Windows PowerShell Crash Course for SharePoint Administrators (MIT07) – my notes

SharePoint Connections 2010, Den Haag, 28 September 2010

Session: Windows PowerShell Crash Course for SharePoint Administrators  (MIT07)

Speaker: DON JONES (http://concentratedtech.com/)

  • Most of DOS and UNIX well known commands work in Powershell  (PS) (including the good old functionality of using TAB to complete partially typed commands)
  • Powershell drives – adapts all forms of storage into a powershell drive get –psdrive
  • Extending the commands available in Powershell by default (400 commands by default out of the box): PSSnapin (Old way) vs. Modules (new Way
  • IMPORTANT: there is only one Powershell environment. The modules or the snapins are not different environments of Powershell but just predefined command set extensions.
  • Almost every Microsoft product will come with it’s own Powershell predefined Module (or Snapin) (e.g. event Active Directory has it’s own PS module)
  • PSSnapin to add snap-ins in PS and use various commands of a particular environment (e.g. a powershell snapin for SQL server will let you type SQL commands in powershell)
  • PS is build around the idea of piping = like DIR | more
  • Each time a command is run, there is an invisible table, which is generated into memory. Using an XML configuration file, PS knows how to choose what to show on the screen (obviously not all the information would fit on the screen and a choice has to be made)
  • ALL PS commands start with a verb: get, set, new, move, remove (-service, -process, -comand, etc)
  • For SharePoint, PS commands start with ‘sp’.  For SQL, PS commands start with ‘sql’; Exception is Exchange as it was the first product out on PS…well done Exchange guys 🙂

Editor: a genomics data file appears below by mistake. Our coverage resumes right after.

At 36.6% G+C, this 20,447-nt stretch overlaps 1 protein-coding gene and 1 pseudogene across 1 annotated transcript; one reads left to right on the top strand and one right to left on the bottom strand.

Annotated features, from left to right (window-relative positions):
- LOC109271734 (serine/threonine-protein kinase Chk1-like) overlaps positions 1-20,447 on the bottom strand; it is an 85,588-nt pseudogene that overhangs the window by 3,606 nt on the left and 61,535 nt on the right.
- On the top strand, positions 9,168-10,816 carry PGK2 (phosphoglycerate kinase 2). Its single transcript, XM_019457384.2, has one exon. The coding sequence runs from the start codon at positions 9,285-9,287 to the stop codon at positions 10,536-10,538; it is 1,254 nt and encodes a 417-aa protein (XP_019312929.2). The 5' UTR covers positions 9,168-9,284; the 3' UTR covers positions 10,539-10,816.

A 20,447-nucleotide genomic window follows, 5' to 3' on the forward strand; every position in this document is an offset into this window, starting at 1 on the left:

• HELP on Powershell
    • ‘-full’ provides full help including usage examples for all commands.
    • “help * event *” will list all powershell commands or help files containing events
    • If there is a space in one parameter value you can use either ‘ or “ to include the value. Both work.
    • what if” parameter simulates the command and displays you the result without actually doing it
    • “-confirm” parameter ask you for a confirmation for each action needed for the command to complete
    • Unlike in UNIX, Powershell user does not have to process the output text of the command. Instead the user can ‘tell’ powershell how and what you want to look like (e.g. sorting a column..you only have to know the name of the column and PS will display for you the results sorted on that column)
    • Pipeline input parameters (fastest way to make things happen): get –service –name bits | stop-service  (this will return the service which will be fed as parameter for stop –service command)
      • Another example: import-csv  ./users.csv |new –user (given the csv has the column names maching the command parameters names)
  • Remote Control
    • Requires PSH v2
    • ‘enter –pssession – computer server-r2’ will get us on the remote server-r2 (given we have access); “exit-pssession” to get out of it
    • You can import a remote set of commands not available on the local session (what happens is not a real import of commands but rather like a shortcut to the commands – if used such an ‘imported’ column it actually runs on the remote computer
    • 1:1 or 1:N remoting:
      • Enter-PSSession –computername X
      • Exit-PSSession
      • Invoke Comand – scriptblock {commands}
      • For SharePoint make sure you have granted shell administrator rights!
  • Tooling & resources:
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One Response to Windows PowerShell Crash Course for SharePoint Administrators (MIT07) – my notes

  1. […] Windows PowerShell Crash Course for SharePoint Administrators (MIT07) – my notes […]

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